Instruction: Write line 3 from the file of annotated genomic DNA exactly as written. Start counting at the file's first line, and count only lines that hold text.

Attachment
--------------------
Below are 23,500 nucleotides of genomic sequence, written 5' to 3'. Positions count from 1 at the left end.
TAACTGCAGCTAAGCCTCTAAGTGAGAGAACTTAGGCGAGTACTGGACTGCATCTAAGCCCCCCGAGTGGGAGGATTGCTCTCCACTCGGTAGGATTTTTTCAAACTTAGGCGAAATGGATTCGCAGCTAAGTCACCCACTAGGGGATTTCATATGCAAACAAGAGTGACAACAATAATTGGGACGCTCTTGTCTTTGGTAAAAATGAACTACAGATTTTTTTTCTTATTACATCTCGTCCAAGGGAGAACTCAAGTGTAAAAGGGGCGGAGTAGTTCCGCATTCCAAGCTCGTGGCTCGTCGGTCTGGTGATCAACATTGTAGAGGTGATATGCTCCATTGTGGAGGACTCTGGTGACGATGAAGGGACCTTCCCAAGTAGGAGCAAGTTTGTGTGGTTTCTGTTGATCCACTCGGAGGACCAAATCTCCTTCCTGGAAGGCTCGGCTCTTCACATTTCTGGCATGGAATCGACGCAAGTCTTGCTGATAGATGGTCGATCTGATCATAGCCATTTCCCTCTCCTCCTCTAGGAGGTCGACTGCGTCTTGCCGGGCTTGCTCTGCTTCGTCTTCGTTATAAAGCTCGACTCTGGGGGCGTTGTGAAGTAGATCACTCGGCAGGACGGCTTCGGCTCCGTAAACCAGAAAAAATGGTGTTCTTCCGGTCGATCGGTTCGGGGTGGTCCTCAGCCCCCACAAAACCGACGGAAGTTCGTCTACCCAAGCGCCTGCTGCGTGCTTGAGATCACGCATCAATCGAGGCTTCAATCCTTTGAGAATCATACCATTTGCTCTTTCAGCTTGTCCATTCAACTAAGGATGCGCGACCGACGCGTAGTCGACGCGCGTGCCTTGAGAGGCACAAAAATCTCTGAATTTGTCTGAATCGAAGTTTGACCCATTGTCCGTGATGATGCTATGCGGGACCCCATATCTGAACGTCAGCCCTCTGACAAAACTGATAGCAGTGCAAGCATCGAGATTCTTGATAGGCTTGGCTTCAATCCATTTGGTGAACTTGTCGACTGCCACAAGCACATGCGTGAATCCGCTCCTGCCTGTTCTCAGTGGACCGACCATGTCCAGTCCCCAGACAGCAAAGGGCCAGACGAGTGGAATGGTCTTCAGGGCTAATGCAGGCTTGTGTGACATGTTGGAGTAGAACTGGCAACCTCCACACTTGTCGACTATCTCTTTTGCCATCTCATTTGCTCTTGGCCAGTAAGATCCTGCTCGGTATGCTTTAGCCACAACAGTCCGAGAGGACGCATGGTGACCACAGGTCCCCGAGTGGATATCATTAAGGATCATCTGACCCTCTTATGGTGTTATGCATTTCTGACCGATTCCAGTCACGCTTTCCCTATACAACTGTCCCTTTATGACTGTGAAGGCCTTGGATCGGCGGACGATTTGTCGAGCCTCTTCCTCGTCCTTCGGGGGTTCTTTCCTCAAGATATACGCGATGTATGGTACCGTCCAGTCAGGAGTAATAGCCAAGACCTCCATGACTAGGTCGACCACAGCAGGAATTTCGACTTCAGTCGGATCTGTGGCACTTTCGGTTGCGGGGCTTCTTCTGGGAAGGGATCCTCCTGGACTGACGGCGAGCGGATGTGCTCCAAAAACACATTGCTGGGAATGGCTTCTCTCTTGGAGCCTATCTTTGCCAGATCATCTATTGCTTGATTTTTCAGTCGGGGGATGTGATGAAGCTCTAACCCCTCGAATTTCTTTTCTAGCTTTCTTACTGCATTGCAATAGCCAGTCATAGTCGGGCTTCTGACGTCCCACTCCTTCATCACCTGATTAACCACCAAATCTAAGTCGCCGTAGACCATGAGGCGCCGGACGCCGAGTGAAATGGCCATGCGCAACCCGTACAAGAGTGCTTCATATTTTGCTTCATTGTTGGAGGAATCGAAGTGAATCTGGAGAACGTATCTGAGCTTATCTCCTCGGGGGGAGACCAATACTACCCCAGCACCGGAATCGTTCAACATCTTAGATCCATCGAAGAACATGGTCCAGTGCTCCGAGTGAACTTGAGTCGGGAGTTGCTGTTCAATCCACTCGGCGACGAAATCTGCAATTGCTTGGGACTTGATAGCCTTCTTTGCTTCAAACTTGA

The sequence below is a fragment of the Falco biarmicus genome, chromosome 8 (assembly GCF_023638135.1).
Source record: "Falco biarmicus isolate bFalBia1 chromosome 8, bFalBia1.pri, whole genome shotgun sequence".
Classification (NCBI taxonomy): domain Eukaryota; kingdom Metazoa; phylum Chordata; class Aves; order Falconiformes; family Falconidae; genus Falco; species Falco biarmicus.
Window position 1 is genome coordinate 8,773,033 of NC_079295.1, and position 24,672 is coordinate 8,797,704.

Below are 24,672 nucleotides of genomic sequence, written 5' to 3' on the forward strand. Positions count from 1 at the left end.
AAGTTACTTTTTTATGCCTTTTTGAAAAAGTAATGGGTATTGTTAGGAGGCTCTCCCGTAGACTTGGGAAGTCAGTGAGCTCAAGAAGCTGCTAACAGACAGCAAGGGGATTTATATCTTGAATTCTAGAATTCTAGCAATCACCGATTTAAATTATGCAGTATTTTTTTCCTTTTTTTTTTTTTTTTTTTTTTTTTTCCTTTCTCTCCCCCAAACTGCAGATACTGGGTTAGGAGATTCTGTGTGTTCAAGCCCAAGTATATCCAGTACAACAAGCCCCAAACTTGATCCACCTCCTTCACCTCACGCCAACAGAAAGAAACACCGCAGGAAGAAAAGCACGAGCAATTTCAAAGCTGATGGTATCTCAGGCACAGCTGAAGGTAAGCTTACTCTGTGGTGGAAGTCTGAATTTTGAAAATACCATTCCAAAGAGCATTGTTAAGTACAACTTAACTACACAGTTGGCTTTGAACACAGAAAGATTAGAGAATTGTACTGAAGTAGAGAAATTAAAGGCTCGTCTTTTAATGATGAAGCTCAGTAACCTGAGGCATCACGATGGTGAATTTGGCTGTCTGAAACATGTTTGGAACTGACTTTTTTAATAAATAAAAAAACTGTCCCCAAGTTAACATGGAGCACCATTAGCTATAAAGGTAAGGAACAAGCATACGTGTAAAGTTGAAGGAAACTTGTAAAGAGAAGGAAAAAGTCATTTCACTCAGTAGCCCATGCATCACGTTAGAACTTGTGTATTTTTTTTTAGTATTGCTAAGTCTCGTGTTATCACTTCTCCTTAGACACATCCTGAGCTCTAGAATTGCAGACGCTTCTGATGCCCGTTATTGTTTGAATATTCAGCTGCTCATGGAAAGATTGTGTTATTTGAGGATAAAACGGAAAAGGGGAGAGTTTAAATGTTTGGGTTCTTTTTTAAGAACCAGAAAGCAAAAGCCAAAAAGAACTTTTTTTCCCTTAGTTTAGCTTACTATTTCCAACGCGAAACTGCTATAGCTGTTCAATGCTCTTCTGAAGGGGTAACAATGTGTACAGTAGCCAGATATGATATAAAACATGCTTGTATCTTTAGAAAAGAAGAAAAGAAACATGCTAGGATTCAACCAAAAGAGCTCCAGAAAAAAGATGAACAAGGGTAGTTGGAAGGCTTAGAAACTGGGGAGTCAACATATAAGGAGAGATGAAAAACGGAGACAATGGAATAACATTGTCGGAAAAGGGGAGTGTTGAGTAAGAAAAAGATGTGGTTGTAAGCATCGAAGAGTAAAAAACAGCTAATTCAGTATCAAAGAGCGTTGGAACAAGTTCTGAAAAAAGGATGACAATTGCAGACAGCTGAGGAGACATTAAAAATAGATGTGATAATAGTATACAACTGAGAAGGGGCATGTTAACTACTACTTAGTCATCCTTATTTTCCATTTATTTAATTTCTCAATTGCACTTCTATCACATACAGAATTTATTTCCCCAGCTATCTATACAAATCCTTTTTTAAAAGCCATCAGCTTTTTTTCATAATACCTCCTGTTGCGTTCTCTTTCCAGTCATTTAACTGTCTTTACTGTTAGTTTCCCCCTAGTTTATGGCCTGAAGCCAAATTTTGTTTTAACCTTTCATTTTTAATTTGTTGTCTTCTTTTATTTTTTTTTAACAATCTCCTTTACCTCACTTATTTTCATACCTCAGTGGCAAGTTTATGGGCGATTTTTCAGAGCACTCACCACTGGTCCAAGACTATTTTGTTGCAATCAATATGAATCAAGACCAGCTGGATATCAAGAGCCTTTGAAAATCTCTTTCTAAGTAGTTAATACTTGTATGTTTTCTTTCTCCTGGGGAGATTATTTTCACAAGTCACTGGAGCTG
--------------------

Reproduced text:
The sequence below is a fragment of the Falco biarmicus genome, chromosome 8 (assembly GCF_023638135.1).